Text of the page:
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Second Illinois Senate Speed Camera Champion Busted For Fraud
Illinois state Senator Terry Link, champion of speed cameras, is charged with tax fraud.

Terry LinkAnother Illinois state senator with ties to the photo enforcement industry faces federal charges. Senator Terrance P. Link (D-Vernon Hills), a member of the state Legislative Ethics Committee, was charged last week with tax fraud. In 2009, Link introduced a bill allowing the installation of speed cameras. Governor Pat Quinn (D) signed the Chicago speed camera bill three years later.

The US attorney for the Northern District of Illinois did not charge Link with accepting any bribes related to photo enforcement. Instead, he faces a single count of fraud for reporting just $264,450 as his income in 2016.

"Defendant knew that the total income [he earned] substantially exceeded that amount," assistant US attorney Amarjeet S. Bhachu wrote.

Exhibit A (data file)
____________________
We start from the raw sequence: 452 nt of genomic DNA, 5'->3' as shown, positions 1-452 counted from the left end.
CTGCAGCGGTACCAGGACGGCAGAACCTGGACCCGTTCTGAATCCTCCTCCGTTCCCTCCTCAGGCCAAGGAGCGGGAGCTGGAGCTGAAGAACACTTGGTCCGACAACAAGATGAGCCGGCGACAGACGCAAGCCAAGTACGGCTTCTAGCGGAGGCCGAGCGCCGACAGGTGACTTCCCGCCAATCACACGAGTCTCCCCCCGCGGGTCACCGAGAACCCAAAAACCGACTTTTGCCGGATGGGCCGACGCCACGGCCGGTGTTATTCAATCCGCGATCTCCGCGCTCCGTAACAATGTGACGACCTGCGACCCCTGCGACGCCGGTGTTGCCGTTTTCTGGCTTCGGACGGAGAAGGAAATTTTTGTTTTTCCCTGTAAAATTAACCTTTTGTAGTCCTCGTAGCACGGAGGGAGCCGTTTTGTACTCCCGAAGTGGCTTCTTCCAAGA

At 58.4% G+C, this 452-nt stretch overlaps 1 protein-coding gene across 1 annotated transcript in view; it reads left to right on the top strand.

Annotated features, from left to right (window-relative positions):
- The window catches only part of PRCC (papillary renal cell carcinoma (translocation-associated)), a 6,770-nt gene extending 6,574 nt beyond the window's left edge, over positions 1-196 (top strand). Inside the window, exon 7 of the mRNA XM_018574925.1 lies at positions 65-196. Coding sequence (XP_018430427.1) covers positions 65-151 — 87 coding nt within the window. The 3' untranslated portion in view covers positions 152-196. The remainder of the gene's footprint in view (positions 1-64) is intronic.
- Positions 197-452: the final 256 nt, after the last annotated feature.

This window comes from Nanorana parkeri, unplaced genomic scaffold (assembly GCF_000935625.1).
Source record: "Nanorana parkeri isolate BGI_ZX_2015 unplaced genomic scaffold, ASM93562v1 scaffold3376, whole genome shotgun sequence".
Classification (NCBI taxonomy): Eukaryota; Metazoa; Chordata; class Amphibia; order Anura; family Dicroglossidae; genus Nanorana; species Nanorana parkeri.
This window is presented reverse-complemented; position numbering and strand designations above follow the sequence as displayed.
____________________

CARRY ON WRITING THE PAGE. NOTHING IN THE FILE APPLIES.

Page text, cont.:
In cases like this, that charge is usually leveled against someone known to have profited from criminal activity, and it carries a sentence of up to three years in prison. The lack of any other charges could possibly be a reward for his willingness to work with the Federal Bureau of Investigation.

Link is widely believed to be turning evidence against his colleagues. Although Link denies doing so, he fits the description of "Cooperating Witness 1" in at least two cases filed against state senators. That witness, whoever he turns out to be, wore a wire to record state Senator Martin Sandoval (D-Cicero) accepting cash bribes offered in the name of Safespeed, the red light camera operator with strong connections to Illinois politicians. Sandoval has admitted his guilt in the scandal.

Link joins Crestwood, Illinois, mayor Louis Presta, who was also charged with cheating on his taxes in addition to taking red light camera bribes from Safespeed. Presta entered a not guilty plea.

Scandals are nothing new to the photo ticketing industry. Nearly twenty individuals have been convicted or charged with felonies related to photo ticketing in the United States (view full list). The scandals, however, extend to countries using automated ticketing machines around the globe (view the red light camera and speed camera CrimeLine).